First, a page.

Quantifying the utility of taking pills for preventing adverse health outcomes: a cross-sectional survey.
OBJECTIVES: The utility value attributed to taking pills for prevention can have a major effect on the cost-effectiveness of interventions, but few published studies have systematically quantified this value. We sought to quantify the utility value of taking pills used for prevention of cardiovascular disease (CVD). DESIGN: Cross-sectional survey. SETTING: Central North Carolina. PARTICIPANTS: 708 healthcare employees aged 18 years and older. PRIMARY AND SECONDARY OUTCOMES: Utility values for taking 1 pill/day, assessed using time trade-off, modified standard gamble and willingness-to-pay methods. RESULTS: Mean age of respondents was 43 years (19-74). The majority of the respondents were female (83%) and Caucasian (80%). Most (80%) took at least 2 pills/day. Mean utility values for taking 1 pill/day using the time trade-off method were: 0.9972 (95% CI 0.9962 to 0.9980). Values derived from the standard gamble and willingness-to-pay methods were 0.9967 (0.9954 to 0.9979) and 0.9989 (95% CI 0.9986 to 0.9991), respectively. Utility values varied little across characteristics such as age, sex, race, education level or number of pills taken per day. CONCLUSIONS: The utility value of taking pills daily in order to prevent an adverse CVD health outcome is approximately 0.997.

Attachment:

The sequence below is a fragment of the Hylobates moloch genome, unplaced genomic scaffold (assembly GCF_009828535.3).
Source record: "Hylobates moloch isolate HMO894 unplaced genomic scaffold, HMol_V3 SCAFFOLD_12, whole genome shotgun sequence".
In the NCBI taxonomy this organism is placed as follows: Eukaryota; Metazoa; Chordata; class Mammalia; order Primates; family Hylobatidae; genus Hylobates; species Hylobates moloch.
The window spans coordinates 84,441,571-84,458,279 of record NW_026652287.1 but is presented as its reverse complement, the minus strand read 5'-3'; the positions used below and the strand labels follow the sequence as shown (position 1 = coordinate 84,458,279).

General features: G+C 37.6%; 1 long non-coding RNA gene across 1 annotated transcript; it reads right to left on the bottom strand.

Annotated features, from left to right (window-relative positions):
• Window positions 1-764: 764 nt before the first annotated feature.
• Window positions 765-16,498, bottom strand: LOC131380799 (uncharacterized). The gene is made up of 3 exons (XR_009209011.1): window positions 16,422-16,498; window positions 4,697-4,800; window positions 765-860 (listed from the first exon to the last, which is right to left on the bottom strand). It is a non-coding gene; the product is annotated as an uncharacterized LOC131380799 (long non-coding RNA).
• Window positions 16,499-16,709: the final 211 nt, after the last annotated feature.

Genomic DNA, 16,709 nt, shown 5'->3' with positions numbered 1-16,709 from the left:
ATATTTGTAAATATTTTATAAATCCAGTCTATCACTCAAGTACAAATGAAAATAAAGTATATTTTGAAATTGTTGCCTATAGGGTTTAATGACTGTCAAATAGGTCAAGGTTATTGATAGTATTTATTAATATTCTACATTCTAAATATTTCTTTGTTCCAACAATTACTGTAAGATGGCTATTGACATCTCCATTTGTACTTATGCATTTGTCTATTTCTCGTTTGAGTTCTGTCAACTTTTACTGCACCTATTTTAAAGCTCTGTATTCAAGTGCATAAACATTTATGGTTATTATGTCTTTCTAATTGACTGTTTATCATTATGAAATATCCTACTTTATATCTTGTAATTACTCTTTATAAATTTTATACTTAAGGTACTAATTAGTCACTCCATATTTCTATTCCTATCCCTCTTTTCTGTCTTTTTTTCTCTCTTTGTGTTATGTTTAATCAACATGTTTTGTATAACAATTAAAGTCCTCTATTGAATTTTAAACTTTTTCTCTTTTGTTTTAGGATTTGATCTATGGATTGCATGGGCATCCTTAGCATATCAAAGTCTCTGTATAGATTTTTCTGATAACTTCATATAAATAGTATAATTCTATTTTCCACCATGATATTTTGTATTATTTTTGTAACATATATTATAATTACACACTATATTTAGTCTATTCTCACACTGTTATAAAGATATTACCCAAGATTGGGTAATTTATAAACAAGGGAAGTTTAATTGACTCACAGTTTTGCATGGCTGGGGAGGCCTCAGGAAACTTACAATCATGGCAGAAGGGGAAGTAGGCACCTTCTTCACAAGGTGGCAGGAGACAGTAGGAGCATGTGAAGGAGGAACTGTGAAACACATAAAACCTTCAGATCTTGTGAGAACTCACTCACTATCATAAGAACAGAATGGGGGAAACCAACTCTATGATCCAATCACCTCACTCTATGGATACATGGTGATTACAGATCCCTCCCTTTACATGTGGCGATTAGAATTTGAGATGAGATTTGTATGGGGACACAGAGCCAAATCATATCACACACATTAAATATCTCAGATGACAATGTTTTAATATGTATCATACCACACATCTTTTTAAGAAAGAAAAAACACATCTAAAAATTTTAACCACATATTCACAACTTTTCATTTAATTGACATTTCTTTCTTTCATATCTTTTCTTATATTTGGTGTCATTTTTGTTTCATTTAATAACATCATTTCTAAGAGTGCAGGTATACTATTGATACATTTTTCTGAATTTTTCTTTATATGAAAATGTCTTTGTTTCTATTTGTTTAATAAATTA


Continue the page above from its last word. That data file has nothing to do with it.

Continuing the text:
Hutchins, R; Pignone, MP; Sheridan, SL; Viera, AJ
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